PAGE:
To ease the accelerating species extinction caused by environmental destruction, it is necessary to identify the cause of extinction for each species and develop a conservation strategy which can be applied for a wider range of species. My research focuses on an endangered species Drosera anglica, which is an index species for vulnerable wetland ecosystem and rapidly decreasing in number in many regions around the world. The question of this research is why D. anglica is threatened compared to sympatric widespread congener D. rotundifolia. To answer this question, I addressed differences between D. anglica and D. rotundifolia in terms of environmental conditions and reproductive traits.
In natural habitats, D. anglica grows in lighter and high water level conditions compared to D. rotundifolia at a microhabitat scale. Based on an assumption that the narrow microhabitat preference of D. anglica may have developed with the failure of seedling establishment in low water level, the relationship between recruitment and survival rate and environmental factors were investigated in a three-year census in a natural habitat of Sarobetsu mire. The recruitment rate for D. anglica was high around their parents but the survival rate of the species was low in high water level and overstory vegetation. The effects of environment to recruitment and survival were not seen on D. rotundifolia. The seed sowing and seedling transplant experiments were also conducted with water-table, light and habitat type manipulation. The seedling growth was large in mediate water-table for both species, but it was significantly low for D. anglica with decreasing light. The seedling growth of D. anglica seedlings was also suppressed on Sphagnum-mat, however the seedlings of D. anglica grew large on bare ground with enough light and low water level. Based on these results, it was considered that the less tolerance to luck of light in early life stage of D. anglica narrowed its possible habitats compared to D. rotundifolia.
D. anglica and D. rotundifolia reproduce sexually by self- fertilization and propagate axillary buds as new ramets by clonal growth, but it is not clear how the two reproductive modes are used in combination and how significant each mode would be in an adaptive sense for each species. The mechanism and constraining factor of the two reproductive modes were compared by focusing on the meristem allocation between the number of flowers, scapes versus ramets. The sexual reproduction and clonal growth of both species were size-dependent and there was no trade-off between two reproductive modes. The ramet- producing individuals were significantly large in size throughout the growing season. Flower production negatively affected following growth and survival rate of mature individuals, but ramet production had no effects on growth and reproduction in the two species. From these results, it was considered that D. anglica and D. rotundifolia had the same reproductive mechanism in which newly produced meristems were allocated to reproductive meristems first and to growth meristems, i.e., new ramet the next. The high frequency of ramet production of D.anglica thanks for its large size and the large number of flowers of D. rotundifolia for the meristem activation are seemed to be suitable to maintain their population in each microhabitat.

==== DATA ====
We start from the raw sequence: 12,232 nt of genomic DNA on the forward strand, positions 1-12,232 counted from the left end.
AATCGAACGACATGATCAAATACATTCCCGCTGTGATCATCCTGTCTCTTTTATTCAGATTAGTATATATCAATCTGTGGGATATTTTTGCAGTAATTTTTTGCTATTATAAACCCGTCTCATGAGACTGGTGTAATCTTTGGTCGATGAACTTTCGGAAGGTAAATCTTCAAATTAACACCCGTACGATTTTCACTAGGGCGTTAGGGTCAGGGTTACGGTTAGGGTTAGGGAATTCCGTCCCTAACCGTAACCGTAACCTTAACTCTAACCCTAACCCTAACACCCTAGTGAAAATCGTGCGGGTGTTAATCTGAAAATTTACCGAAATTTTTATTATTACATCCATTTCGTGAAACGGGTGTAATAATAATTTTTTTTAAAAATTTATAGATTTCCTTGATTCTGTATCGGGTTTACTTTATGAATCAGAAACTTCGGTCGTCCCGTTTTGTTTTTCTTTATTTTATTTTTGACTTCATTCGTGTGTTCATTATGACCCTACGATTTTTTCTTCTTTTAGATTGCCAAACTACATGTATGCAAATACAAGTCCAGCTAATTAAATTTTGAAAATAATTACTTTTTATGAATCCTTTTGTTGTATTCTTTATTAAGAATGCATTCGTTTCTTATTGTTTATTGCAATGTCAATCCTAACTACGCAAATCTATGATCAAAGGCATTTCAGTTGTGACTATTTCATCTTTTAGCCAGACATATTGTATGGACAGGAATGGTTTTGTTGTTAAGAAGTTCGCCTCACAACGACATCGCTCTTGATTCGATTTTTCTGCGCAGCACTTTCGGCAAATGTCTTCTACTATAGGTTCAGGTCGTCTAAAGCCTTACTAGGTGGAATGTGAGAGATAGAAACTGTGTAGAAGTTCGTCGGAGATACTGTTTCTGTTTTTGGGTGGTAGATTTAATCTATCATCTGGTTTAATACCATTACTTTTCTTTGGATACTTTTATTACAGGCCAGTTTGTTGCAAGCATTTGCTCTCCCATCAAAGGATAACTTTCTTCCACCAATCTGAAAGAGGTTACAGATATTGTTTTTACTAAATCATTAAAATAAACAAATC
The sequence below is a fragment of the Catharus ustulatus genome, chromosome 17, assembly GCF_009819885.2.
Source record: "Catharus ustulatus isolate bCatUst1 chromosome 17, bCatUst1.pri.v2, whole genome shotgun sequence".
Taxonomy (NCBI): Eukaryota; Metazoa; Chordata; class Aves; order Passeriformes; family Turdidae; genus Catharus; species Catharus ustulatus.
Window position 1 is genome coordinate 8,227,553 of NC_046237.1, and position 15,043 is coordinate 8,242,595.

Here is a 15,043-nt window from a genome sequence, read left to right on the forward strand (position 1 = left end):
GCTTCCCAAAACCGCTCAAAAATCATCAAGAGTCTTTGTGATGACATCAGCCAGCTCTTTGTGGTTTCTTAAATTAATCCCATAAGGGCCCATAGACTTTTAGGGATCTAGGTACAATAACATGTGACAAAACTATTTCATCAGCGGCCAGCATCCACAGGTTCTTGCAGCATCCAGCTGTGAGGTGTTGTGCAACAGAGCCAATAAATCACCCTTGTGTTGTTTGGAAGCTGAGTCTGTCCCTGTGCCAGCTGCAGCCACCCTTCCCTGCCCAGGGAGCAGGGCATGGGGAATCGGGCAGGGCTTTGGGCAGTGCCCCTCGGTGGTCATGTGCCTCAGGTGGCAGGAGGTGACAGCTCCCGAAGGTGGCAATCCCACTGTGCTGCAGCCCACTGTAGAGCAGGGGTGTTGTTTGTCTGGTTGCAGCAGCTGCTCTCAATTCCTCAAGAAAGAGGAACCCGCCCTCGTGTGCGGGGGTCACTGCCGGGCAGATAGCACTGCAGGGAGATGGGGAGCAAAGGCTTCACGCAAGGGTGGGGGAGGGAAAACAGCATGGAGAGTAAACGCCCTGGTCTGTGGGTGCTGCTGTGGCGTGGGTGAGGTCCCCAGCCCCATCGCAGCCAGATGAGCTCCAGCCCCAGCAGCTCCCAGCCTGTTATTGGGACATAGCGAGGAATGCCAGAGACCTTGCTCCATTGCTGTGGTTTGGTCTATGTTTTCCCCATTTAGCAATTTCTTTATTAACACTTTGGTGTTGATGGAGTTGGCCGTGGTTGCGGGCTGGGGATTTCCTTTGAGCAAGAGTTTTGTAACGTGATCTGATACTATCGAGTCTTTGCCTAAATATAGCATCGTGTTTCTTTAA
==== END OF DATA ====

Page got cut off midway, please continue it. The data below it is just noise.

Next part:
In conclusion, the narrow microhabitat preference of D. anglica in the early life stage is the cause for the high extinction rate. Therefore, clonal growth may be more effective than seed reproduction for population maintenance under low overstory vegetation where the individuals can fully photosynthesize.